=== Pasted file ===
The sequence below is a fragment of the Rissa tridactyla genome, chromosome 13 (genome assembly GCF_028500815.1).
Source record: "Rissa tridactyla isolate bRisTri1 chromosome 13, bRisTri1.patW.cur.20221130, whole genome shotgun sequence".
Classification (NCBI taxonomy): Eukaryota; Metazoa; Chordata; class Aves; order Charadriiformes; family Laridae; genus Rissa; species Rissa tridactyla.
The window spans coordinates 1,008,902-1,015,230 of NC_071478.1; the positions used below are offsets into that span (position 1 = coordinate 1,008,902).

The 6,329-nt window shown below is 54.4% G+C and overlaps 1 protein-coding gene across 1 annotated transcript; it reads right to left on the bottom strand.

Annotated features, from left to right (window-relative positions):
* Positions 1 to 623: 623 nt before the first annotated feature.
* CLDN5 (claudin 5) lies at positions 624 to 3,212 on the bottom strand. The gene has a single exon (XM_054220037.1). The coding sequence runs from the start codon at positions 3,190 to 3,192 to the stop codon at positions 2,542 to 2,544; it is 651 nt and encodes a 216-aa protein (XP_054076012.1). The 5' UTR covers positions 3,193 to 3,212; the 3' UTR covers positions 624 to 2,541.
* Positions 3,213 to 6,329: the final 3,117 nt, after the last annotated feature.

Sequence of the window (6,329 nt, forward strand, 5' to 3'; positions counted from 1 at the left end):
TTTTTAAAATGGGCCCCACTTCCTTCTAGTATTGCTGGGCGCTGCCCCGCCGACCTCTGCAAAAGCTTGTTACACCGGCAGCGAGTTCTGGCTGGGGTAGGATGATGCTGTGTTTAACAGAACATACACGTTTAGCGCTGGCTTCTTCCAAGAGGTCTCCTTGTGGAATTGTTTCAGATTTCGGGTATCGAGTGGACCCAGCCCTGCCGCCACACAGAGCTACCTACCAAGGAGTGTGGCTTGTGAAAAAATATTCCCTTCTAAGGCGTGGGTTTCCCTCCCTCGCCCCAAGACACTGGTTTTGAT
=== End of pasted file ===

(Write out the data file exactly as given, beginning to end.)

The sequence below is a fragment of the Rissa tridactyla genome, chromosome 13 (genome assembly GCF_028500815.1).
Source record: "Rissa tridactyla isolate bRisTri1 chromosome 13, bRisTri1.patW.cur.20221130, whole genome shotgun sequence".
Classification (NCBI taxonomy): Eukaryota; Metazoa; Chordata; class Aves; order Charadriiformes; family Laridae; genus Rissa; species Rissa tridactyla.
The window spans coordinates 1,008,902-1,015,230 of NC_071478.1; the positions used below are offsets into that span (position 1 = coordinate 1,008,902).

The 6,329-nt window shown below is 54.4% G+C and overlaps 1 protein-coding gene across 1 annotated transcript; it reads right to left on the bottom strand.

Annotated features, from left to right (window-relative positions):
* Positions 1 to 623: 623 nt before the first annotated feature.
* CLDN5 (claudin 5) lies at positions 624 to 3,212 on the bottom strand. The gene has a single exon (XM_054220037.1). The coding sequence runs from the start codon at positions 3,190 to 3,192 to the stop codon at positions 2,542 to 2,544; it is 651 nt and encodes a 216-aa protein (XP_054076012.1). The 5' UTR covers positions 3,193 to 3,212; the 3' UTR covers positions 624 to 2,541.
* Positions 3,213 to 6,329: the final 3,117 nt, after the last annotated feature.

Sequence of the window (6,329 nt, forward strand, 5' to 3'; positions counted from 1 at the left end):
TTTTTAAAATGGGCCCCACTTCCTTCTAGTATTGCTGGGCGCTGCCCCGCCGACCTCTGCAAAAGCTTGTTACACCGGCAGCGAGTTCTGGCTGGGGTAGGATGATGCTGTGTTTAACAGAACATACACGTTTAGCGCTGGCTTCTTCCAAGAGGTCTCCTTGTGGAATTGTTTCAGATTTCGGGTATCGAGTGGACCCAGCCCTGCCGCCACACAGAGCTACCTACCAAGGAGTGTGGCTTGTGAAAAAATATTCCCTTCTAAGGCGTGGGTTTCCCTCCCTCGCCCCAAGACACTGGTTTTGAT